Photo: Rhett Allain. Mass and Spring

The thing about springs (at least ideal springs) is that the force from a spring is proportional to its stretch. We call the proportionality constant, the spring constant (represented by the variable k). That means we can use the following equation for the force.

So, the first step is to find this spring constant. If I hang different masses on the spring and let it settle, then the spring force would be equal to the weight of the mass. From this, I get the following plot.

The slope of this line is the spring constant. Now, I can let the mass oscillate and measure the period (the time for one complete oscillation).

If you work through the math on this problem, it’s possible to show that the period of oscillation (T) depends on both the value of the spring constant (k) and the mass (m) with the following relationship.

Oh, check it out. There’s a Pi in there. If I measure the period, the mass, and the spring constant — I can get Pi. No circles needed. Here is my full explanation with data.

Finding Pi with a Fake Circle

What if you don’t want to measure a real circle? It might be easier to use a computer to create a circle and then measure both the circumference and the radius. From that, you could calculate Pi.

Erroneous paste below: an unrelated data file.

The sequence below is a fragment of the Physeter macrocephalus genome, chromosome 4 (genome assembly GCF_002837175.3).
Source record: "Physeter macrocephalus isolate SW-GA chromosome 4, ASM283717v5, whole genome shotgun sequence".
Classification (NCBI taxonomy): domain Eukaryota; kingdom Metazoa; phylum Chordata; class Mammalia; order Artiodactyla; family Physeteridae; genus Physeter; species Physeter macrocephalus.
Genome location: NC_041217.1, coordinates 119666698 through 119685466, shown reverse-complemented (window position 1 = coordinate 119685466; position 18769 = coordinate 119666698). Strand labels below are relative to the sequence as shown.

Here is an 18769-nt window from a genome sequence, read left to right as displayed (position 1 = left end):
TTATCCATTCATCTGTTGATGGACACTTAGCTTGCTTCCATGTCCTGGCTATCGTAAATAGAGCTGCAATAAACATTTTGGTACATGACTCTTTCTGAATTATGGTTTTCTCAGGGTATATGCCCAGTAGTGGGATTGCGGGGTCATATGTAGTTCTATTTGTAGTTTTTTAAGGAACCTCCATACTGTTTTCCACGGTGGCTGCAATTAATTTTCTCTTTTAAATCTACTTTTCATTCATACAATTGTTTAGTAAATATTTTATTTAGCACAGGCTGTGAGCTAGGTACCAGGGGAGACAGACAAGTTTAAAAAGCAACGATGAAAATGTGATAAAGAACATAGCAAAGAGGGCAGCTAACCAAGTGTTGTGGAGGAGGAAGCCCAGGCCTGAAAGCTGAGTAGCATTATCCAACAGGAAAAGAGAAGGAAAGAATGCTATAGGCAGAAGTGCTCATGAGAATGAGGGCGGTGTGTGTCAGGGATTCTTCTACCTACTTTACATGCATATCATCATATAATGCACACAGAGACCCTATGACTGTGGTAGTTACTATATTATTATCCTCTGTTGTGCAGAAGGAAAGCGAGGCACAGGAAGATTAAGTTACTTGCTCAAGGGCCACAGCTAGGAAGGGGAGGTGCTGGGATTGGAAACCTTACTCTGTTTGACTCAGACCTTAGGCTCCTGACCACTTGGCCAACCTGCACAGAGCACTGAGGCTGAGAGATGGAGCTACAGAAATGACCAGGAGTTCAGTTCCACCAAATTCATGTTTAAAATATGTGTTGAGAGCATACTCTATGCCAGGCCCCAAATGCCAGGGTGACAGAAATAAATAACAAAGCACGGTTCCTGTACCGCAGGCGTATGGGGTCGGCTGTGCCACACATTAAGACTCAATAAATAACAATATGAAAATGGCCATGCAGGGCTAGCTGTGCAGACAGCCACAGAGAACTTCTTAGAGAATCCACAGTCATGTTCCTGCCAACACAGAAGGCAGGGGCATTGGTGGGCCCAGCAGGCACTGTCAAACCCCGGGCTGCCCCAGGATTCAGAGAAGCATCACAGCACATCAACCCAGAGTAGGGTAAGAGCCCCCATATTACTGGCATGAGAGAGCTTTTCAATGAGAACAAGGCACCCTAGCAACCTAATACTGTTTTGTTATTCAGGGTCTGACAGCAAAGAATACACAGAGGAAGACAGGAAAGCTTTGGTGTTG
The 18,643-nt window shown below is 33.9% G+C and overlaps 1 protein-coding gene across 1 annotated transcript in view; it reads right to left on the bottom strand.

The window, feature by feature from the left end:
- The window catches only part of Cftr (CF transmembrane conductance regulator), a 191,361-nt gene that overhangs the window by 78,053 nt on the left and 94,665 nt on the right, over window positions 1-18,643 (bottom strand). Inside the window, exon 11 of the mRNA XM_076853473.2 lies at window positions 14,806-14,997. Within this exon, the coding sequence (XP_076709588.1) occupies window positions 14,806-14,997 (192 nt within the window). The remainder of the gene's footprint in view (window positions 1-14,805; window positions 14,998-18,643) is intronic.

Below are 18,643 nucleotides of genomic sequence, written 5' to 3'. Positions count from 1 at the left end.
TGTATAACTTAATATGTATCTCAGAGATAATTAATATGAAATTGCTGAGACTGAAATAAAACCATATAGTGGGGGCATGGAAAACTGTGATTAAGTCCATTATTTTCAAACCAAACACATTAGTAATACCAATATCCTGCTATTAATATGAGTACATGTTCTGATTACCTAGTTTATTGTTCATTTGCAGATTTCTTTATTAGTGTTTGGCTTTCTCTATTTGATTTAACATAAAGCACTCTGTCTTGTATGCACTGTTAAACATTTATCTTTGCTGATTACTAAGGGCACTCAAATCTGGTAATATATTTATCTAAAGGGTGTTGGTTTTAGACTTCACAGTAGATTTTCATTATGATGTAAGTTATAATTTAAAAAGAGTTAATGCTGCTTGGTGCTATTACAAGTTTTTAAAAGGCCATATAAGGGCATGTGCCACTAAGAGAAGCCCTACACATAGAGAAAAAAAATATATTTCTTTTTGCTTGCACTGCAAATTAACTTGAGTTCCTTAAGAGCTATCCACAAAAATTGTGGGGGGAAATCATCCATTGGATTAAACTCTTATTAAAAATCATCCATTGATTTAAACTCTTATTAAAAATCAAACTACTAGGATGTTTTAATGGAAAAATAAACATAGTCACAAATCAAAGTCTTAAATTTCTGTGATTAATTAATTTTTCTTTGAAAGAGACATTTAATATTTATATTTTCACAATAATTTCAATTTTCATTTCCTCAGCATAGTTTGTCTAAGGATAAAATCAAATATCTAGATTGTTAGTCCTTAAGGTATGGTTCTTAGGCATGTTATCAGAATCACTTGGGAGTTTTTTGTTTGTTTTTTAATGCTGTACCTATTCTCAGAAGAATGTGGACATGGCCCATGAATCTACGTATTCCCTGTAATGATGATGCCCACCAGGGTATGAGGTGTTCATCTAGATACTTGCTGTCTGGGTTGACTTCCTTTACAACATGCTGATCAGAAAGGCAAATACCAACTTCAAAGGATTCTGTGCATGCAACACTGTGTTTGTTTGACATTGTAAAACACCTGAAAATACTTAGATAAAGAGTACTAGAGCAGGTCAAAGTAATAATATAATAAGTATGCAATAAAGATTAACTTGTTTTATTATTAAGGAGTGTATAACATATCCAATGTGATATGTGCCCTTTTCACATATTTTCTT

I think if I used some built-in computer function to draw the circle, that would be cheating. I need to make a circle without using circle stuff. OK, here is my plan.

  • Model a mass interacting in 2D with a spring.
  • The spring is connected to some fixed location and this makes the mass move around in a circle — an orbit.

But how do you find the initial mass velocity so that it makes a circular orbit and not some other type of motion? Instead of calculating the proper initial conditions, I’m going to let it find it’s own circle. I’m just going to add a radial drag force. This is some type of force that only depends on the velocity towards or away from the center of the circle. It’s like radial friction.

Here, check it out.

It seems to work. This is what it looks like when it is “finding” a circular orbit.

Once I have a circle, then I can measure the radius of the circle as the average distance from the center. The circumference is just a some of the step distances during the circle.

It mostly works. From this, I get a Pi value of 3.13791 — it’s not terrible. I think my biggest problem is finding exactly when the mass has made a complete circle. But I will leave that as a homework for you.

Bonus: The Euler Identity

This isn’t a way to find Pi, but it shows Pi in one of the most awesome equations.

I mean, what? This is the Euler Identity. It includes the five coolest numbers. “e” is the natural number such that the slope of the function f(x)=e^x is also e^x. “i” is the imaginary number where i = sqrt(-1). 1 and 0 are of course the numbers one and zero.

It’s just crazy that these numbers are connected by a single equation.

Physics faculty, science blogger of all things geek. Technical Consultant for CBS MacGyver and MythBusters. Former WIRED blogger.